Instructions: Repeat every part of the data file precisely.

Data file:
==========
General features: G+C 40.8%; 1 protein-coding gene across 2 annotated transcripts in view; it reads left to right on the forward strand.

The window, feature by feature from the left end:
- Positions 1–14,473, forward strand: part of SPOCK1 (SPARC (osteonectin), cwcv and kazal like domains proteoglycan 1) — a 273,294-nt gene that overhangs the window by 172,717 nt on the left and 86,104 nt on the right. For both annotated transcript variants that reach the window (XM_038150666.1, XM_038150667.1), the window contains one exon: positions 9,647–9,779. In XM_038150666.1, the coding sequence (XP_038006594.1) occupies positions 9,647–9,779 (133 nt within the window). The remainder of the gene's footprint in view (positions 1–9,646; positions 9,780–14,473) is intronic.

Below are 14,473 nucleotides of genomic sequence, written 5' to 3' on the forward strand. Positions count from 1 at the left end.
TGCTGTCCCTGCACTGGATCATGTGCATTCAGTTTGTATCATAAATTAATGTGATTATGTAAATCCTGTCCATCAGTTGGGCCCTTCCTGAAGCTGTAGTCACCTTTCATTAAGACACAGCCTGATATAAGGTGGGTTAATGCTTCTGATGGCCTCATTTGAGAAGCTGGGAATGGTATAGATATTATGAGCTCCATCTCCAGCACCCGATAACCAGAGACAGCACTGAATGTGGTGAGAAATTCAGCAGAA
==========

General features: G+C 40.8%; 1 protein-coding gene across 2 annotated transcripts in view; it reads left to right on the forward strand.

The window, feature by feature from the left end:
- Positions 1–14,473, forward strand: part of SPOCK1 (SPARC (osteonectin), cwcv and kazal like domains proteoglycan 1) — a 273,294-nt gene that overhangs the window by 172,717 nt on the left and 86,104 nt on the right. For both annotated transcript variants that reach the window (XM_038150666.1, XM_038150667.1), the window contains one exon: positions 9,647–9,779. In XM_038150666.1, the coding sequence (XP_038006594.1) occupies positions 9,647–9,779 (133 nt within the window). The remainder of the gene's footprint in view (positions 1–9,646; positions 9,780–14,473) is intronic.

Below are 14,473 nucleotides of genomic sequence, written 5' to 3' on the forward strand. Positions count from 1 at the left end.
TGCTGTCCCTGCACTGGATCATGTGCATTCAGTTTGTATCATAAATTAATGTGATTATGTAAATCCTGTCCATCAGTTGGGCCCTTCCTGAAGCTGTAGTCACCTTTCATTAAGACACAGCCTGATATAAGGTGGGTTAATGCTTCTGATGGCCTCATTTGAGAAGCTGGGAATGGTATAGATATTATGAGCTCCATCTCCAGCACCCGATAACCAGAGACAGCACTGAATGTGGTGAGAAATTCAGCAGAA